Discovery Channel Embarks on Death-Defying Mission in DEADLIEST CATCH
- Alaskan Crab-Wranglers Encounter Most Dangerous Working Conditions
in New 10-Part Series Premiering in April -
SILVER SPRING, Md., Jan. 13 -- Forty-foot waves. Eighty
mile-per-hour winds. Seven-hundred-pound crab pots slamming against the deck.
A nearly 100% injury rate. But a bounty big enough to drive mere mortals to
this treacherous work year after year. It's the world's deadliest job --
where a man could die every week -- the most macho of manly occupations: the
Alaskan crab fisherman. In April, Discovery Channel premieres a new 10-part
series, featuring the wild and treacherous life of the crab fisherman in
Deep in the frigid waters of the Bering Sea lurks one of the most sought
after prizes in the world, the highly coveted and lucrative Alaska King Crab.
Each year, a fleet of 250+ boats spreads out across the sea, awaiting the
official harvesting season. It could be four days in length or as many as
twelve. Yet these rogue fishermen won't know until the voice of the Alaska
Department of Fish and Game crackles across their radios to announce the
beginning and end of the race. This uncertainty results in crewmembers
pulling 20-hour shifts in sub-freezing weather, exposed to the harsh elements
on a slick deck pitching to and fro. The harried, exhausted crew pursues only
one purpose: catching as many King Crabs as possible before the season
authorities come back over the radio, and the season abruptly ends.
This dramatic ten-part series will document the end of an era -- what
veteran crab fishermen are calling "The Last Rodeo." Because many believe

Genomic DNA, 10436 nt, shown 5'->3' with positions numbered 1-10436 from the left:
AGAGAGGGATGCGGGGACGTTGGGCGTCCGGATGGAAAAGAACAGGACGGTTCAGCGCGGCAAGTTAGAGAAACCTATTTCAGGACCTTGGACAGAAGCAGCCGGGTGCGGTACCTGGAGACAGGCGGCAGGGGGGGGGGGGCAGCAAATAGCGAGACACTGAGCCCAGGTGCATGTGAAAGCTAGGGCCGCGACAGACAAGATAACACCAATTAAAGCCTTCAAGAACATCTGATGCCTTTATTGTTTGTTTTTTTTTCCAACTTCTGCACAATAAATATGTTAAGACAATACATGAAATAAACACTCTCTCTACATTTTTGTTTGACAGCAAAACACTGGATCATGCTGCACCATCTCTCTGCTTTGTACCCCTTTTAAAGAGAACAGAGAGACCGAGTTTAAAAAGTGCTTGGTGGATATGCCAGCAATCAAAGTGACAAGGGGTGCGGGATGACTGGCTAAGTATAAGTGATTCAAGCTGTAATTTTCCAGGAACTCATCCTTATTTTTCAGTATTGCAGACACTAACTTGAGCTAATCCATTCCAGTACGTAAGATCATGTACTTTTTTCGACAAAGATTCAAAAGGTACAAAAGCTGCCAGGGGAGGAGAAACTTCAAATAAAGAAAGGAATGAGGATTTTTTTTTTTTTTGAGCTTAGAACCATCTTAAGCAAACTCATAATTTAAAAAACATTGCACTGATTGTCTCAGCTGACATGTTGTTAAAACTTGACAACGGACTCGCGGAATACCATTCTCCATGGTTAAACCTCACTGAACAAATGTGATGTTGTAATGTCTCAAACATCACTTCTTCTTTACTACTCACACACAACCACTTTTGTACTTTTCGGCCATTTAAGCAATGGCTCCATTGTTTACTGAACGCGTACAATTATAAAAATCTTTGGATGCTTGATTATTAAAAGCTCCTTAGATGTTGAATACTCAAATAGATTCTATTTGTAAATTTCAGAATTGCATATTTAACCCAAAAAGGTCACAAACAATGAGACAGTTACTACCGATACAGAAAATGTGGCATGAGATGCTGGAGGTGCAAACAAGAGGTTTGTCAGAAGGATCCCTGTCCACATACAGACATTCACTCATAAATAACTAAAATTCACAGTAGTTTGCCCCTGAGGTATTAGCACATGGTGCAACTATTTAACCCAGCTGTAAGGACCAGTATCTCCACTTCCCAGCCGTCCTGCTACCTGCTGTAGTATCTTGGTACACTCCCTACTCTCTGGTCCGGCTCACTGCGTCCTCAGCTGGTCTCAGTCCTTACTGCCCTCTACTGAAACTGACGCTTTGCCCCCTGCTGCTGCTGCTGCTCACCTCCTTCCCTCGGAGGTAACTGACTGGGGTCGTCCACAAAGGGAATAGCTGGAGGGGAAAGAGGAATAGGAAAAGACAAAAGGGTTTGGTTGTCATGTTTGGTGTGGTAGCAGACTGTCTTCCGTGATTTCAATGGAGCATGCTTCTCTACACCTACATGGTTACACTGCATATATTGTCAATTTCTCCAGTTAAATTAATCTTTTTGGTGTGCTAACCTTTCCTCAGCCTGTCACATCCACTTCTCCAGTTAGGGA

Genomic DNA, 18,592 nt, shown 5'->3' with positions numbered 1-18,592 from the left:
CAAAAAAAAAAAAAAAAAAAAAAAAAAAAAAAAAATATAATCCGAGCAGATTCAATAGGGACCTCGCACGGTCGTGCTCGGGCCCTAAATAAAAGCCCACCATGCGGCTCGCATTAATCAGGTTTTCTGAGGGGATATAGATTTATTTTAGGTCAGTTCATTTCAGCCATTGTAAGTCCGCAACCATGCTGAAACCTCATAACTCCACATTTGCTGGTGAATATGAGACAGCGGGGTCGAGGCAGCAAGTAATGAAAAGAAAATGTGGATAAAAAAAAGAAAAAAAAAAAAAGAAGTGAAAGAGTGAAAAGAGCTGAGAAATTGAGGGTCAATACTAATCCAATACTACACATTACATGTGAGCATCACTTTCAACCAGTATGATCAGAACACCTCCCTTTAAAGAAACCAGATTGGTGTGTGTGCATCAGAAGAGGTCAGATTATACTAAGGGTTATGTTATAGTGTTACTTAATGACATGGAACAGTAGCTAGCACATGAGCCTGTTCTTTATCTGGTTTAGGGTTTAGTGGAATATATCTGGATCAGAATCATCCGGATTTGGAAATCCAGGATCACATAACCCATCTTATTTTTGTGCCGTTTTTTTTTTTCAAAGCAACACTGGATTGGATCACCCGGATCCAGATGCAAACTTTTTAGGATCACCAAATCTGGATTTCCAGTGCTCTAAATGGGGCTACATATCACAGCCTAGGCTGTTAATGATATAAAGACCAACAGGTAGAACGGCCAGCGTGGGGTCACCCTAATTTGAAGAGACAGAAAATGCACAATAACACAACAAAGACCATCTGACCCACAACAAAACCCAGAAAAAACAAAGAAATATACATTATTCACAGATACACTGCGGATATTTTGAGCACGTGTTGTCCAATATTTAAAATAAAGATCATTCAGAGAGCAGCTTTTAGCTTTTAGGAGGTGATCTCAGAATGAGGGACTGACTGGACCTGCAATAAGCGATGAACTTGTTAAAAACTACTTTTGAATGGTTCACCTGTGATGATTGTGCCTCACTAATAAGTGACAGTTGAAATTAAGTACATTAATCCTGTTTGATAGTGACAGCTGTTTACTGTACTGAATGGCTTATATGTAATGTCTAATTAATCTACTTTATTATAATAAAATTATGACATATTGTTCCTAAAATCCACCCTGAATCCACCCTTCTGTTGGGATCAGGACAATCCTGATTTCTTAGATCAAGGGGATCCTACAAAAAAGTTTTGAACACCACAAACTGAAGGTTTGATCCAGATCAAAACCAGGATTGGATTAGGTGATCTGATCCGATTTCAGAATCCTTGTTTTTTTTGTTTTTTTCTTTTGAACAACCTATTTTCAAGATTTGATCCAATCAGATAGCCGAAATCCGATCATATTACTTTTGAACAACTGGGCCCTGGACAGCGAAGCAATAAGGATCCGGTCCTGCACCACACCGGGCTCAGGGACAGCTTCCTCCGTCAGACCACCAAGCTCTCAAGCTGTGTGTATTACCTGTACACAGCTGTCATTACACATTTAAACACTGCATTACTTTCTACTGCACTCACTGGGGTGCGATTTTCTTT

this race against the clock contributes to the high injury and mortality rate,
the frenzied world of crab fishing as they have always known it will soon
change forever. After this year, Alaskan authorities will eliminate the
traditional time element from crab fishing. A simple, slowed down seasonal
quota system will go into effect and the ticking clock of crab fishing will be
silenced. DEADLIEST CATCH takes viewers on one last voyage during the final
perilously abbreviated season.
Why do men risk life and limb every season? Perhaps it's because crab
fishing in the Bering Sea is thought to be one of the last great gold rushes
on earth. In a good year, an experienced deck hand working a short eight-week
period can bring home almost $50,000. But the potential to make big money
fast brings with it an all too often tragic consequence: crushed fingers,
crippled hands, cracked ribs, broken feet and even men overboard. Those are
on-the-job hazards where death is more common than in any other occupation in
DEADLIEST CATCH is produced for Discovery Channel by Original Productions.
Thom Beers is executive producer. For Discovery Channel, David McKillop is
Discovery Channel is the United States' largest cable television network,
serving 89.6 million households across the nation with the finest in
informative entertainment. Discovery Networks, U.S., a unit of Discovery
Communications, Inc., operates and manages Discovery Channel, TLC, Animal
Planet, the Travel Channel, Discovery Health Channel, Discovery HD Theater,
Discovery Kids Channel, Discovery Times Channel, The Science Channel,
Discovery Home & Leisure Channel, Discovery Wings Channel, Discovery en
Espanol and FitTV. The unit also distributes BBC America.
SOURCE Discovery Channel
Web Site: http://www.discovery.com